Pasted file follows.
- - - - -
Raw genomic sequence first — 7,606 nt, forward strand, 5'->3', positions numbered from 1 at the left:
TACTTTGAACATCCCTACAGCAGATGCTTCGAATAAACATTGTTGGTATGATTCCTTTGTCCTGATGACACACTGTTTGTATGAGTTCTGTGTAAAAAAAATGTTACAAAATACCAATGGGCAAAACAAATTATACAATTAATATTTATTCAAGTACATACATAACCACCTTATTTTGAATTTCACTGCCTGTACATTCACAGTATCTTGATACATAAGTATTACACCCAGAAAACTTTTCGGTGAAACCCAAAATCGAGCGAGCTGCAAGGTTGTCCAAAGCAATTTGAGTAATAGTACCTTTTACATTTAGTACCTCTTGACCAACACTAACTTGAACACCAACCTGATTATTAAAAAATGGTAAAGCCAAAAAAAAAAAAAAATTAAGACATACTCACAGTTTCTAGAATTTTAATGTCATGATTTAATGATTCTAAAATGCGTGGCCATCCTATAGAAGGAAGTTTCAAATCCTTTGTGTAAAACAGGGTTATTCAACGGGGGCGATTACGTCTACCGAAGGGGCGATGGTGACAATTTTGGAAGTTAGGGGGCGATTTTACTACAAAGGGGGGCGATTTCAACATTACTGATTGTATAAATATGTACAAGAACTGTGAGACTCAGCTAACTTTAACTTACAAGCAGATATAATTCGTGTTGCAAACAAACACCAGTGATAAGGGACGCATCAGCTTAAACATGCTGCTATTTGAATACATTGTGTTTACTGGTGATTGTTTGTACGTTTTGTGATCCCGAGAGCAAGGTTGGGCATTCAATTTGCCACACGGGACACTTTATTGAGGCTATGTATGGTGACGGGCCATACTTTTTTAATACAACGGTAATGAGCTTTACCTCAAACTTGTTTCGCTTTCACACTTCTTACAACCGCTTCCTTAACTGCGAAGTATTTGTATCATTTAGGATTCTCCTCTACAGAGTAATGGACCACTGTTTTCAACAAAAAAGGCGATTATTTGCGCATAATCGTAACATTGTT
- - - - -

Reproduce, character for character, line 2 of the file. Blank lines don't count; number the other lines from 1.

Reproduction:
TACTTTGAACATCCCTACAGCAGATGCTTCGAATAAACATTGTTGGTATGATTCCTTTGTCCTGATGACACACTGTTTGTATGAGTTCTGTGTAAAAAAAATGTTACAAAATACCAATGGGCAAAACAAATTATACAATTAATATTTATTCAAGTACATACATAACCACCTTATTTTGAATTTCACTGCCTGTACATTCACAGTATCTTGATACATAAGTATTACACCCAGAAAACTTTTCGGTGAAACCCAAAATCGAGCGAGCTGCAAGGTTGTCCAAAGCAATTTGAGTAATAGTACCTTTTACATTTAGTACCTCTTGACCAACACTAACTTGAACACCAACCTGATTATTAAAAAATGGTAAAGCCAAAAAAAAAAAAAAATTAAGACATACTCACAGTTTCTAGAATTTTAATGTCATGATTTAATGATTCTAAAATGCGTGGCCATCCTATAGAAGGAAGTTTCAAATCCTTTGTGTAAAACAGGGTTATTCAACGGGGGCGATTACGTCTACCGAAGGGGCGATGGTGACAATTTTGGAAGTTAGGGGGCGATTTTACTACAAAGGGGGGCGATTTCAACATTACTGATTGTATAAATATGTACAAGAACTGTGAGACTCAGCTAACTTTAACTTACAAGCAGATATAATTCGTGTTGCAAACAAACACCAGTGATAAGGGACGCATCAGCTTAAACATGCTGCTATTTGAATACATTGTGTTTACTGGTGATTGTTTGTACGTTTTGTGATCCCGAGAGCAAGGTTGGGCATTCAATTTGCCACACGGGACACTTTATTGAGGCTATGTATGGTGACGGGCCATACTTTTTTAATACAACGGTAATGAGCTTTACCTCAAACTTGTTTCGCTTTCACACTTCTTACAACCGCTTCCTTAACTGCGAAGTATTTGTATCATTTAGGATTCTCCTCTACAGAGTAATGGACCACTGTTTTCAACAAAAAAGGCGATTATTTGCGCATAATCGTAACATTGTT